Why japanese to English translation is priced with target word??
Thread poster: Capita

Capita
United Kingdom
Local time: 00:25
Member (2012)
English to Bulgarian
Jul 21, 2009

Why Japanese to English translation are priced on the target word, what is the dis-advantage of having a price for source characters like the other languages.

Please throw some light.


Kind regards,

Arun Prabhu
Resource Relationship Manager


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conejo  Identity Verified
United States
Local time: 18:25
Member (2003)
Japanese to English
+ ...
Depends on document format and agency requirements Jul 21, 2009

If the document is in scanned PDF format (a scanned piece of paper) or PowerPoint, that the source characters cannot be counted easily. So in those cases, it makes no sense to set the price in source characters.

If the document is in a format in which the source characters can be counted easily, electronically, and accurately, then there is no reason why a source character count could not be used, in my opinion.

It depends on the agency's requirements also... some agencies only want quotes in source characters or target words.

Me personally, I am flexible for what the client needs. But, if the client has a 200-page document that is scanned pieces of paper in PDF, I don't quote in source characters because it would take a long time (that is not paid) to accurately count all that.

Another thing I've run into is, some agencies that don't deal with Asian languages very often want to have a quote in target English words, because they don't know how to count in source characters, and they want to have a comparison that can be made with the prices of European languages. I.e.: If you say it's $0.XX per English target word, they can say OK, I can see how this is comparing with the price of say, German>English.

Normally, I quote in target English words. But it doesn't really matter as long as the document is countable electronically. I think it just depends on what the agency wants and what the translator is used to.



[Edited at 2009-07-21 17:20 GMT]


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Alex Farrell  Identity Verified
Japan
Local time: 09:25
Japanese to English
Typically by source character in Japan Jul 22, 2009

Like conejo said, it depends on familiarity with Asian languages, or even familiarity with Japanese. Even many Chinese agencies seem to pay by target English word. But unless it's a scanned PDF, all Japanese agencies I've worked with pay according to Japanese source characters.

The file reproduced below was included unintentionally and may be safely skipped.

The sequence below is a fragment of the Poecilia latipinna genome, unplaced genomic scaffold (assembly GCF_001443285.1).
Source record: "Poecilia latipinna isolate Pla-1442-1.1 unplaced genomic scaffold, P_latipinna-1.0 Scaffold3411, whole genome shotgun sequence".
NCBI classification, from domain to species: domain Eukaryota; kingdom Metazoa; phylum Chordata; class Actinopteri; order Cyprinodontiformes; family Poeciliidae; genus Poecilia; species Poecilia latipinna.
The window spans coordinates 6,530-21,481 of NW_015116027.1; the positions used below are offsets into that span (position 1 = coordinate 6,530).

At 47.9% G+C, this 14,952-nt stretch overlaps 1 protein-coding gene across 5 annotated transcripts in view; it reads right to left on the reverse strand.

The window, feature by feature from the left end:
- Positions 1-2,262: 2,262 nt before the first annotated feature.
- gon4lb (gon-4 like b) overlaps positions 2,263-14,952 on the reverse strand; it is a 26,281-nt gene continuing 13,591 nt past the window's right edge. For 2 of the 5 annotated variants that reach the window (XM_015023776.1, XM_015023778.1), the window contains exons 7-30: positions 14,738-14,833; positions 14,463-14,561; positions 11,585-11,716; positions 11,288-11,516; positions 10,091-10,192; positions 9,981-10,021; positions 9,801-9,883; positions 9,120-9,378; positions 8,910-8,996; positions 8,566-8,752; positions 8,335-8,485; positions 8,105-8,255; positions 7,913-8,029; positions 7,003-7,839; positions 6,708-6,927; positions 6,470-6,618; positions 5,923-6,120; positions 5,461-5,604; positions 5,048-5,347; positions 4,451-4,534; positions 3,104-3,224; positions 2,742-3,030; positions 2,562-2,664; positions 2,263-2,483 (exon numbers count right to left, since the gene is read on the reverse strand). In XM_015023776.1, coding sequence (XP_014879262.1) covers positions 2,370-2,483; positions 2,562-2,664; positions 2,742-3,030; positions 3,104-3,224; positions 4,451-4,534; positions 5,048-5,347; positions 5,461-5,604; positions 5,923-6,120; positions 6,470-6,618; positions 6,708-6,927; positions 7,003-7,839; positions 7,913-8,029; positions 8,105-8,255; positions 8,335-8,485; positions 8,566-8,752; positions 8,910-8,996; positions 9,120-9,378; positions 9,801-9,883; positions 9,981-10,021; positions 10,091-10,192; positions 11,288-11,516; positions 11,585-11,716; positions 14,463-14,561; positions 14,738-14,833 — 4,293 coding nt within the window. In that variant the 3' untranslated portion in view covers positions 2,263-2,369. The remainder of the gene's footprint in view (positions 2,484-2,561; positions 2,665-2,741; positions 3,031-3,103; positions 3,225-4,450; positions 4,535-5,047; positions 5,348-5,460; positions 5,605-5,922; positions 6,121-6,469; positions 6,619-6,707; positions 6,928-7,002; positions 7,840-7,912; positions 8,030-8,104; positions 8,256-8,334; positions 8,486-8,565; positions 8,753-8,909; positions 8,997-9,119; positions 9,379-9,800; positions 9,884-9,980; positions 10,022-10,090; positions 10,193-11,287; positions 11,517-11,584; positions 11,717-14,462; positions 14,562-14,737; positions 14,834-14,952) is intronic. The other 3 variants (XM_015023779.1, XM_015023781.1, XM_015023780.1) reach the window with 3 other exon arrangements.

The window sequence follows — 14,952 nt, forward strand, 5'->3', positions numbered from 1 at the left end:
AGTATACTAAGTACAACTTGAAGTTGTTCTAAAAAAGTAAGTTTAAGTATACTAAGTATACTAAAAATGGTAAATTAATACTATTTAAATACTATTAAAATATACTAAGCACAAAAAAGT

- Alex


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Geraldine Oudin  Identity Verified
United Kingdom
Japanese to French
+ ...
Not so often Jul 22, 2009

I know only one Japanese agency which requires quotes in target words (including for combinaisons which does not include Japanese), and I have no idea why they work this way. That's the way they count, regardless of the source document being a scanned PDF or the usual Word or Excel file.

All I know is that it can be tricky since the ratio between source Japanese words and (in my case, French) target words can vary depending on the type of document. Sometimes you end up earning less...sometimes you end up earning more.


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Capita
United Kingdom
Local time: 00:25
Member (2012)
English to Bulgarian
TOPIC STARTER
what will be the difference in amount by charging for Source Characher compared to the target word?? Jul 22, 2009

Thank you for the responce,

We have the right technology to count the Japanese or Korean characters, We suggest linguist to charge by source characters but still we have majority of the linguist who prefer to get paid for the target word.

What will be the difference in amount by charging for Source Characher compared to the target word??



Kind regards,

Arun Prabhu
Resource Relationship Manager


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conejo  Identity Verified
United States
Local time: 18:25
Member (2003)
Japanese to English
+ ...
Japanese to English ratio Jul 22, 2009

ALSYI wrote:
What will be the difference in amount by charging for Source Characher compared to the target word??


It varies a little up or down depending on the way the translator translates, the field, and the type of writing the source document requires, but a good general calculation method is:

2 Japanese source characters = 1 English target word.
So, for example, if a translator normally charges $0.12 per English target word, the equivalent price would be about $0.06 per Japanese source character.

Some translators may have different price structures, but the above is a good benchmark.


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Katalin Horváth McClure  Identity Verified
United States
Local time: 19:25
Member (2002)
English to Hungarian
+ ...
This is a recurring topic, see previous discussions Jul 22, 2009

I think you can find good information in these previous threads:

http://www.proz.com/forum/japanese_日本語/94795-rates_for_translation_from_japanese_help_with_calculation.html

http://www.proz.com/forum/japanese_日本語/56772-converting_jpn_chars_to_eng_words.html

Katalin


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